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You’re Big Career Move Didn’t Work Out. Here’s How to Recover

Knowing how to rebound from failure is what sets you apart from the rest.

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BY Calvin Wright - 08 Sep 2018

You're Big Career Move Didn't Work Out. Here's How to Recover

PHOTO CREDIT: Getty Images

Sometimes, in our careers, we make decisions that turn out poorly.

Of course, this shouldn't stop you from taking risks in the first place. But it's helpful to know how to rebound quickly so you can be more successful going forward.

Here are five risks you might take--and how you can recover like an all-star when it doesn't work out.

1. Accepting an Assignment Beyond Your Level or Workload

You've found yourself on your boss' "Most Trusted" list and been handed an incredible opportunity. The problem? The project has unreachable goals or requires much more expertise or time than you're capable of. Now you have to tell your boss it won't be completed the way they wanted it to be.

How to Recover

Level with your manager that this isn't likely going to be done on time or with their expected results. Provide constructive feedback and offer a more realistic solution (say, pushing the deadline back or bringing in another team member), and decide together whether the project is still salvageable.

(And the next time your boss comes calling, make the expectations super clear before you agree to the assignment.)

2. Applying for an Internal Transfer (and Then Not Getting It)

You let your boss know you're looking to switch teams and applied, but then you didn't get the role. Now you have to go back to your manager and convince them you're still happy to work for them.

How to Recover

Approach your manager to let them know that you weren't looking to leavetheir team, rather that you saw an internal opportunity that you just couldn't pass up. If you were given feedback when you were turned down, discuss it with them--and if there are opportunities to improve within your current role and develop those skills that appealed to you in the transfer role, ask your boss if she's open to that conversation.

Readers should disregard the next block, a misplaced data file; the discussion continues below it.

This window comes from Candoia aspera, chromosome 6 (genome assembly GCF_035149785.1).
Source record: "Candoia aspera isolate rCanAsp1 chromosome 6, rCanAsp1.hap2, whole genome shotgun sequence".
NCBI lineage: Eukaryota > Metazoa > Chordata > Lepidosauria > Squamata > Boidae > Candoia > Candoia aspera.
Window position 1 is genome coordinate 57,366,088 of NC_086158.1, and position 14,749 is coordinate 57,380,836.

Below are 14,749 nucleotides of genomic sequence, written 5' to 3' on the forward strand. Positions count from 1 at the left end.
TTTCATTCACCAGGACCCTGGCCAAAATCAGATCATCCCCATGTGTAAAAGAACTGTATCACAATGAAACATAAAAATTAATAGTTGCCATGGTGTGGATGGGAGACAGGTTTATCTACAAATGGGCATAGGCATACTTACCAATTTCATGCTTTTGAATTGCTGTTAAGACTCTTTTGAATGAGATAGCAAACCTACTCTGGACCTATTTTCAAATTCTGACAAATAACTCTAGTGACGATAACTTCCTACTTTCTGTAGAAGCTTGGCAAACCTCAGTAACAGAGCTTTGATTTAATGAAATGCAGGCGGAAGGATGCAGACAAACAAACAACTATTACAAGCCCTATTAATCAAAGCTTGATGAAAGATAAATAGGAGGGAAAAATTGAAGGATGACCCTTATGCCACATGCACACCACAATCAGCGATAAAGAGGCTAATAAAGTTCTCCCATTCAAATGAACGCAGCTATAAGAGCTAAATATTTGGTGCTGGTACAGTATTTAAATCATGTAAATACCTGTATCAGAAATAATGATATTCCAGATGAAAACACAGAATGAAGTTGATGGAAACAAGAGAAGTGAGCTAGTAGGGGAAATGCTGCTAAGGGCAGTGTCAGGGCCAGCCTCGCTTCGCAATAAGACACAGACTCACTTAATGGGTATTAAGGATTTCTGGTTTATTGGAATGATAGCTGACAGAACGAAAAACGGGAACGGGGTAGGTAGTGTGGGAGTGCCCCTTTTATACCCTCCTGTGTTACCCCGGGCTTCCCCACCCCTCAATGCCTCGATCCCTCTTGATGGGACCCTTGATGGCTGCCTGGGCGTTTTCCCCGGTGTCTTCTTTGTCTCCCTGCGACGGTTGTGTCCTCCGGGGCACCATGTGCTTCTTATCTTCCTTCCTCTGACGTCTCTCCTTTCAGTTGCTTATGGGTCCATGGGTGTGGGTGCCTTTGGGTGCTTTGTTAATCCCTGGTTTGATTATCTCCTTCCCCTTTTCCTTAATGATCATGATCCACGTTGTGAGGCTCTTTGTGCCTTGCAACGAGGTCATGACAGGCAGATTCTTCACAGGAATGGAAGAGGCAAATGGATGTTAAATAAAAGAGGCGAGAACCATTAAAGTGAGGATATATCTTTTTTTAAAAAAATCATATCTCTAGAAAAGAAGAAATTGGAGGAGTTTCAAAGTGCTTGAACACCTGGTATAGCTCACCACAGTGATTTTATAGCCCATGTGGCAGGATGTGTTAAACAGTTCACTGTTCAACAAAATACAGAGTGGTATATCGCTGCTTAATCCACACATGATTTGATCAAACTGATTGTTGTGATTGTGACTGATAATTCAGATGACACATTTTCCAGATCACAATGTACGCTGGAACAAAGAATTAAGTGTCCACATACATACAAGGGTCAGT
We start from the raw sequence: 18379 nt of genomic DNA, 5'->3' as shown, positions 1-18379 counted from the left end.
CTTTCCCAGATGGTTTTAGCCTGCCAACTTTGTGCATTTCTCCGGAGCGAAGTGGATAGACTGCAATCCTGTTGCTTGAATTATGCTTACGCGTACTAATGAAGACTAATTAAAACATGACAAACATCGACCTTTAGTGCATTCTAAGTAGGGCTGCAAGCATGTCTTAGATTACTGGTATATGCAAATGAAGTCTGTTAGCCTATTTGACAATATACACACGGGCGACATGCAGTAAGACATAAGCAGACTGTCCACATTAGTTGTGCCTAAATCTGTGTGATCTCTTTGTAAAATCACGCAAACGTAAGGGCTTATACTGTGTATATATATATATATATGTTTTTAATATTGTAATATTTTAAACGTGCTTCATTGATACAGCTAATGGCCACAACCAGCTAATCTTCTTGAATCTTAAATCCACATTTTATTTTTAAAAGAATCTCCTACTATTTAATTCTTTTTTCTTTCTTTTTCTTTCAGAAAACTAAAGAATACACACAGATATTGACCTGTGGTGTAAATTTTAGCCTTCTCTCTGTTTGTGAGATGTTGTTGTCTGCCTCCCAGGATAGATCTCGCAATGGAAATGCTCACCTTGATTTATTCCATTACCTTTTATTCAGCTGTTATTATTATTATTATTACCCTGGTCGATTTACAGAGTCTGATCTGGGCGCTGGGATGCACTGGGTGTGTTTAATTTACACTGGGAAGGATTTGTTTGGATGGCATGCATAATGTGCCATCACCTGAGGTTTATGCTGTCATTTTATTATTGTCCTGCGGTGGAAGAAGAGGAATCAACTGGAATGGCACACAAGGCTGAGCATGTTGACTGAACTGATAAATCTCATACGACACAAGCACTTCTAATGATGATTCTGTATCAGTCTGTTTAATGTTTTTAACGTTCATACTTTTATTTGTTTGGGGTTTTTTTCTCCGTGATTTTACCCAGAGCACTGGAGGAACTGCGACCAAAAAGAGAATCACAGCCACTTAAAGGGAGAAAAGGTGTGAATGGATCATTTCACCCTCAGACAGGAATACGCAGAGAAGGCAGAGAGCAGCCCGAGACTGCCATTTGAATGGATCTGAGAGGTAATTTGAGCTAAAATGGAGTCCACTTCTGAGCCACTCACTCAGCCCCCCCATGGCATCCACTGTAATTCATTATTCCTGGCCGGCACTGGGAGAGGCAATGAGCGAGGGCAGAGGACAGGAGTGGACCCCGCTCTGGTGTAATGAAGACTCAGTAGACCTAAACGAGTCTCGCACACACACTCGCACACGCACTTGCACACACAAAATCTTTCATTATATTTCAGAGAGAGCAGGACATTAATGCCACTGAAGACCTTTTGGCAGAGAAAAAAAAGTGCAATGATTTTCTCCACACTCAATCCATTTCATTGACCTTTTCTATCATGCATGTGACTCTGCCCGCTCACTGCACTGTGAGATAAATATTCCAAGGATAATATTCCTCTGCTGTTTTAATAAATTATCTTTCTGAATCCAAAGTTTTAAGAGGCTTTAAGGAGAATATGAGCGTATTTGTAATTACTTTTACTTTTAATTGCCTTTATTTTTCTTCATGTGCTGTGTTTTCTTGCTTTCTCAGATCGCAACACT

Regardless, show that you're satisfied with your position by doing your best possible work and putting in 110% effort.

3. Escalating an Issue Above Your Boss

You brought an issue to your manager a while ago but it hasn't been dealt with, or you need to call their conduct into question. Your only option is to go above them to their manager, but that puts you in a tricky spot--should your boss find out what you did.

How to Recover

Give your supervisor some time to reflect before approaching to provide context on why you took the issue above them. Clarify that it wasn't personal and remind them--politely, of course--of the times you tried to take the issue to them, or why you felt conflicted about their conduct. Ask if there's a more effective way that you can communicate this and be open to what they suggest.

4. Disagreeing With Senior Leadership Publicly

Sometimes you hear an idea from someone higher-up than you that's just a little too out there. If you're the type to be vocal about this--or, rather, it accidentally slipped out that you think your boss' new proposal is a "terrible idea"--you might find yourself falling out of favor with key members of your team.

How to Recover

Sit down with whoever you disagreed with one-on-one. When you meet, be sincere and apologize for what you said and how and when you said it. If sitting down isn't an option, consider sending an email.

If they're open to it, provide constructive feedback as to where you felt the project, initiative, or task fell short, and come prepared with a well-thought-out alternative.

5. Speaking Out on an Unethical or Uncomfortable Situation

Taking a stand for your ethics can be a huge integrity move. But whether you called out a co-worker, your manager, or group of colleagues, your reputation might take a hit--socially and professionally.

How to Recover

If you find yourself caught in the aftermath, your best route is to talk it out with the person. Express why you felt uncomfortable with their behavior and help them understand how their actions put you in a compromising position. Then, figure out together how you can avoid this situation moving forward.

You'll notice a pattern here: Good communication is key to getting over any tough hurdle, and a successful conversation can go a long way in repairing even the worst outcomes.

But ultimately the best thing we can do is learn and grow from these mistakes. We can't walk around on eggshells for our entire career, nor should we take the exact same risks as before. Use your second chance to make smarter decisions--and the experience of bouncing back to remind yourself that nothing you do can't be fixed.

--This post originally appeared on The Muse.

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